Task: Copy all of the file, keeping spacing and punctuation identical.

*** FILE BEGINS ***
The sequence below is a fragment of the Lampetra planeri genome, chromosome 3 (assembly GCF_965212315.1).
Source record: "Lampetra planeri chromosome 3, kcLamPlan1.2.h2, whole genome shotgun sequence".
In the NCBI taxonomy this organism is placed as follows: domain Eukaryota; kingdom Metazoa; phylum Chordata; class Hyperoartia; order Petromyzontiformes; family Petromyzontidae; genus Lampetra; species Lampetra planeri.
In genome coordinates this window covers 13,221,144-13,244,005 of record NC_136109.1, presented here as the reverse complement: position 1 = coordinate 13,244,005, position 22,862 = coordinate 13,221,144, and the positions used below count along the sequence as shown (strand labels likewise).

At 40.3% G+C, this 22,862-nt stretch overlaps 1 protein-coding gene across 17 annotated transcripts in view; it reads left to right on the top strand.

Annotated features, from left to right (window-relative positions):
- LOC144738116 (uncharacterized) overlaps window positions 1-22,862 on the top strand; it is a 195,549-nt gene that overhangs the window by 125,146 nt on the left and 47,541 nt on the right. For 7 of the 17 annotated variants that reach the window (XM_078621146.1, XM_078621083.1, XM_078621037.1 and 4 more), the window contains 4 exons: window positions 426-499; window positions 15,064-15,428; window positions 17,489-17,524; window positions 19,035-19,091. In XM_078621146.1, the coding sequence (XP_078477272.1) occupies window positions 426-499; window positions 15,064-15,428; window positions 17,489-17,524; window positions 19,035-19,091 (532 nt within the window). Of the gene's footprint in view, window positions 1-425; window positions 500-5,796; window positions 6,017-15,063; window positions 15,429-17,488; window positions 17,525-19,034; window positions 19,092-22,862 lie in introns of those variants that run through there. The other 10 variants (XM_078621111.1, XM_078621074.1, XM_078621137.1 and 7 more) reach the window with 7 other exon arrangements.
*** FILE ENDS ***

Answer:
The sequence below is a fragment of the Lampetra planeri genome, chromosome 3 (assembly GCF_965212315.1).
Source record: "Lampetra planeri chromosome 3, kcLamPlan1.2.h2, whole genome shotgun sequence".
In the NCBI taxonomy this organism is placed as follows: domain Eukaryota; kingdom Metazoa; phylum Chordata; class Hyperoartia; order Petromyzontiformes; family Petromyzontidae; genus Lampetra; species Lampetra planeri.
In genome coordinates this window covers 13,221,144-13,244,005 of record NC_136109.1, presented here as the reverse complement: position 1 = coordinate 13,244,005, position 22,862 = coordinate 13,221,144, and the positions used below count along the sequence as shown (strand labels likewise).

At 40.3% G+C, this 22,862-nt stretch overlaps 1 protein-coding gene across 17 annotated transcripts in view; it reads left to right on the top strand.

Annotated features, from left to right (window-relative positions):
- LOC144738116 (uncharacterized) overlaps window positions 1-22,862 on the top strand; it is a 195,549-nt gene that overhangs the window by 125,146 nt on the left and 47,541 nt on the right. For 7 of the 17 annotated variants that reach the window (XM_078621146.1, XM_078621083.1, XM_078621037.1 and 4 more), the window contains 4 exons: window positions 426-499; window positions 15,064-15,428; window positions 17,489-17,524; window positions 19,035-19,091. In XM_078621146.1, the coding sequence (XP_078477272.1) occupies window positions 426-499; window positions 15,064-15,428; window positions 17,489-17,524; window positions 19,035-19,091 (532 nt within the window). Of the gene's footprint in view, window positions 1-425; window positions 500-5,796; window positions 6,017-15,063; window positions 15,429-17,488; window positions 17,525-19,034; window positions 19,092-22,862 lie in introns of those variants that run through there. The other 10 variants (XM_078621111.1, XM_078621074.1, XM_078621137.1 and 7 more) reach the window with 7 other exon arrangements.